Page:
Is there a more beautiful word in the English language than “community”? From a Latin word meaning “things shared by many or all,” “community” speaks to our desire and need to connect with others -- and it even sounds nice rolling off the tongue.
One of the Internet’s greatest strengths is its ability to bring together people with similar interests in online communities, whether it’s computer gamers discussing strategy, guitar players trading advice on the latest gear or cancer survivors sharing their experiences and supporting each other.
Online user communities can be a powerful force for businesses too. A wide range of companies, from software giant SAP to motorcycle kingpin Harley-Davidson to tax services provider H&R Block, have built vibrant online communities.
Companies with active communities focused on their products tend to enjoy higher brand credibility, corporate integrity and customer loyalty -- a deeper bond than, say, creating a Facebook page and hoping to attract “likes”.
The communities that have blossomed in recent years are occasionally unaffiliated with the brands they concentrate on, but far more often than not, companies are establishing and developing the communities themselves.
The rewards of a thriving user community are so clear that many companies are putting it at the top of their marketing wish list or thinking about it. But if starting and nurturing one were easy, everyone would be successful.
I’ve learned a great deal about the process during the last seven years, as my company has transformed what had been a mailing list about our products into a bustling online community that is closing in on 30,000 members and is the world’s largest Apple device management forum.
Here are my top five tips for building a strong online community:
1. Have a critical mass of passionate customers.
The number one point of an online community is that it be a place where like-minded people engage with each other. If customers aren’t genuinely interested in your brand, starting an online community could be like throwing a party and no one came.
How do you know if you have enough brand appeal? It tends to be a feel thing. We had only a few hundred customers when we set up our community, but we were picking up vibes from the previous mailing list process that customers craved a better way to interact.
So creating a community isn’t about the size of your company, its annual revenue or the number of customers; it’s about those customers’ passion for your products.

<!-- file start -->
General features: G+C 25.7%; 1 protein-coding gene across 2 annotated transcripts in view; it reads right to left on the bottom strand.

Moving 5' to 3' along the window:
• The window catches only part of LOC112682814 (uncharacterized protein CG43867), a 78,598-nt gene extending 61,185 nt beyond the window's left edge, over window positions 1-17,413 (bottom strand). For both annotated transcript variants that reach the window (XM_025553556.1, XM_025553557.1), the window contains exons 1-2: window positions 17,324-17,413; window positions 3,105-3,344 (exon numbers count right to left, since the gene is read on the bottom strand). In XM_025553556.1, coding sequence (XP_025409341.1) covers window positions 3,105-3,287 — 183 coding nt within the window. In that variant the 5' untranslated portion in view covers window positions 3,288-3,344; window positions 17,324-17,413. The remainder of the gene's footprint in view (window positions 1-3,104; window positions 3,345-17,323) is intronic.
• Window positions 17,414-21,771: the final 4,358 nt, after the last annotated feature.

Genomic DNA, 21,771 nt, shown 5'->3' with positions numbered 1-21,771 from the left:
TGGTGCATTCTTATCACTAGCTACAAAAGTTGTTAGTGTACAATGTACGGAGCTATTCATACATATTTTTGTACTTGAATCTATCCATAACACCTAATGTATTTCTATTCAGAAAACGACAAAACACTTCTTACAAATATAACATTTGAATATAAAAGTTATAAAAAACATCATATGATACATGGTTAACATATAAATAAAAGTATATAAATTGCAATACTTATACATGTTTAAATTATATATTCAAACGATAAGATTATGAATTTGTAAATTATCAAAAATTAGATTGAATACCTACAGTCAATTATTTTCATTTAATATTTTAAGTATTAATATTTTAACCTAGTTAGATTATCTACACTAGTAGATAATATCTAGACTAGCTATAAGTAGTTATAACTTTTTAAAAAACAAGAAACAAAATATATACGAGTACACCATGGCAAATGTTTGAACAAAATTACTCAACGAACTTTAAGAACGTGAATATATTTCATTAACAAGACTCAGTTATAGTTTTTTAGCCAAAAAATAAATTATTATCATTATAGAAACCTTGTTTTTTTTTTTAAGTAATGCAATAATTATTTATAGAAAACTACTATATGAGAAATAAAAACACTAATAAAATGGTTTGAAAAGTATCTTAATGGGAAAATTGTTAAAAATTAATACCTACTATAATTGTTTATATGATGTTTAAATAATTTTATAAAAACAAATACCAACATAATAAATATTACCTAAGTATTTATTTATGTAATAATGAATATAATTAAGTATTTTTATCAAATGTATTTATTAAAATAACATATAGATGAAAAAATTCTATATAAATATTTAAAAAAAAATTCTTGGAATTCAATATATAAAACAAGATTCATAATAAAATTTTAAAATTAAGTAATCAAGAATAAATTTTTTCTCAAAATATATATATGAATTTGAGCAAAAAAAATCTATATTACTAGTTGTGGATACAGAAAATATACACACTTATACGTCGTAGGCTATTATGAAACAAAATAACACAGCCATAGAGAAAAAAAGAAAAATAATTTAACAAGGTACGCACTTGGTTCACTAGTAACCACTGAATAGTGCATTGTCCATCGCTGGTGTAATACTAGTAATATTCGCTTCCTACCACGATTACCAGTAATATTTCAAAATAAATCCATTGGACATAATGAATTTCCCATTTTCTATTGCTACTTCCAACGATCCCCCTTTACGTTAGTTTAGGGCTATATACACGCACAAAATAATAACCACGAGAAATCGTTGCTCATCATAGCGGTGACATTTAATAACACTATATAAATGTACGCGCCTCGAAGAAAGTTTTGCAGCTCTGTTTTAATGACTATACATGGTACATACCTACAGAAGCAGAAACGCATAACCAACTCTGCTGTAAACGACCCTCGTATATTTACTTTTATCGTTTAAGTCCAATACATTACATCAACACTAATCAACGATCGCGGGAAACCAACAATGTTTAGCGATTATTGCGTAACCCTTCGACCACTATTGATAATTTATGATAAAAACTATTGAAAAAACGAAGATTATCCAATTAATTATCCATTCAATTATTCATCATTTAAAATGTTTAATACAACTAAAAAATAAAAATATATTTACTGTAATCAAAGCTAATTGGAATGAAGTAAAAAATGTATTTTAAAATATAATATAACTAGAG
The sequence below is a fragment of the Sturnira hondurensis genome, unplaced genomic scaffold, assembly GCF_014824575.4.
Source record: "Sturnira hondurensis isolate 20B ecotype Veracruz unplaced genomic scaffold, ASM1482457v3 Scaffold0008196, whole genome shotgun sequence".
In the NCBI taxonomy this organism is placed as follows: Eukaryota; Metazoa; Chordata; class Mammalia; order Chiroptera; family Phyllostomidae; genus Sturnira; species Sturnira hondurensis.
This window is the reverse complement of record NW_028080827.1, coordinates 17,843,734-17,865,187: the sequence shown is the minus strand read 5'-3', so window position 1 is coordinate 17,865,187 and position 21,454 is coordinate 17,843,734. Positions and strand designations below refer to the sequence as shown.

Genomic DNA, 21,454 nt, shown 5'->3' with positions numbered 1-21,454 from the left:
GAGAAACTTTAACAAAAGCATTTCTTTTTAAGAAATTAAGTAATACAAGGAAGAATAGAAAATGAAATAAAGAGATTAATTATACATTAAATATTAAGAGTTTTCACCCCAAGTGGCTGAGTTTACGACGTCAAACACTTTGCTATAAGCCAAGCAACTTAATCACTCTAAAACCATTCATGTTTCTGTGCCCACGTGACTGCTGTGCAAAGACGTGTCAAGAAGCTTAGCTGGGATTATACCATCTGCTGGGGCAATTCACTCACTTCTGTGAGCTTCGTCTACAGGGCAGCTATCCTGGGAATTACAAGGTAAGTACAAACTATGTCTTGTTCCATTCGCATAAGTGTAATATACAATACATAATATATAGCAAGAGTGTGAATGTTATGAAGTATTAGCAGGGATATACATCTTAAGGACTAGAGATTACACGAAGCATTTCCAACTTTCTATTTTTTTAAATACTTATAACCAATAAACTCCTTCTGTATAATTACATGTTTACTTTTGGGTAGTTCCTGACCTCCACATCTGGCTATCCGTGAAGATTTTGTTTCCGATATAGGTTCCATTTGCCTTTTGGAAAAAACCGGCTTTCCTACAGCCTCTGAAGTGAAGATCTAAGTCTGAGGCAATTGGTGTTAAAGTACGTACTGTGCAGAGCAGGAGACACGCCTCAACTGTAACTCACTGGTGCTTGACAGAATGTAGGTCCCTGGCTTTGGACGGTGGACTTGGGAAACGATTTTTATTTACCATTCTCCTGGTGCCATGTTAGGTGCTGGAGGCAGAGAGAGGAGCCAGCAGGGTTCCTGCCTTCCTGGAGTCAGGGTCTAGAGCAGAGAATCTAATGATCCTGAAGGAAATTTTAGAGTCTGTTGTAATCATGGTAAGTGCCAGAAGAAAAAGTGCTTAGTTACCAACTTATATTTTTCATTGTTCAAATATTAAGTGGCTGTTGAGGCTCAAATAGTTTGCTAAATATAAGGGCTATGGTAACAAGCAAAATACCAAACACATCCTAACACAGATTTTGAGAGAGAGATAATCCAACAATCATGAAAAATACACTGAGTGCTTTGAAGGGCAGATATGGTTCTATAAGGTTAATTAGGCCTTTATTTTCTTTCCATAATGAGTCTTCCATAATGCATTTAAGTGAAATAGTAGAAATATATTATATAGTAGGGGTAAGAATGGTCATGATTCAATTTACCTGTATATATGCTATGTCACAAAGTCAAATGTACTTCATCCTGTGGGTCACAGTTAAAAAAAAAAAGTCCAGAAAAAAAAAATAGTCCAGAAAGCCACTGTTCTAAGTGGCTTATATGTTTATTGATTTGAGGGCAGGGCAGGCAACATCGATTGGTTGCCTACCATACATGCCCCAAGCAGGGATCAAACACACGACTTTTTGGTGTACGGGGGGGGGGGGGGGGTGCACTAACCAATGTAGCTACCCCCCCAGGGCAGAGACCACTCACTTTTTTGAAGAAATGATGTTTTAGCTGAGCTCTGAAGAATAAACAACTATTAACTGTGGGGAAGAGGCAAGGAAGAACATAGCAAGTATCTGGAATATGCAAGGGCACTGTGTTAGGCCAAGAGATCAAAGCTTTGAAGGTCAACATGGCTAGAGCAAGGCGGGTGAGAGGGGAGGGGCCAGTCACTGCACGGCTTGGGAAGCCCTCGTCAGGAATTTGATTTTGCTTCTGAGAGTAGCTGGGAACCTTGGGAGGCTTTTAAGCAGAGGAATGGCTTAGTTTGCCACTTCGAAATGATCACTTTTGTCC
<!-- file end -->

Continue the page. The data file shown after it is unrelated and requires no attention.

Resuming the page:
2. Give up control.
You may have built the community and manage it, but you must recognize that it really belongs to the users. As scary as freewheeling customer-to-customer communication can be, take a deep breath and understand that the quickest way to kill a community is to discourage open discussion.
Never delete a post (unless it’s spam). Never sanitize negative feedback. Remember that the community can be an invaluable reality check and feedback mechanism. One of the reasons you initiated the community in the first place is because you know don’t have all the answers, right?
3. Make the community a rich experience.
Some rudimentary online communities are little more than online product support forums. That’s fine, but a truly energetic community is a venue for so much more. Ours, for example, has not only a discussion forum, but also a feature requests area for customers to provide insights into what they want to see in future products, a knowledge resource base, a job board, software and more. Activity on all is high.
4. Be prepared to invest in infrastructure.
Spearheading an online community doesn’t happen automatically -- you need a team and the right software. Don’t skimp on either. We’ve grown the team that manages our community from one person to six in the last few years. And we decided to invest in customized software on which the community runs. Why? Because the community has to be buttoned up technologically -- be pleasant to use, rarely if ever go down -- if customers are going to want to use it.
One thing we don’t have is an employee dedicated to watching the community. We’re certainly on top of what’s going on in there, since so many employees subscribe and participate. But remember, it’s not our place to interfere with customer-to-customer communication, so it wouldn’t make sense to have an official hall monitor.
5. Don’t get hung up on measurement.
We live in a time when measurement rules -- everyone wants to be able to look at a dashboard and see how an activity is trending. It’s difficult to measure the ROI from an online community. If the community is going strong, you know it, and that is victory in and of itself. We have a simple metric to assess our community’s value -- number of posts.
Follow these five tips and you could be watching with amazement as an online community grows around your brand.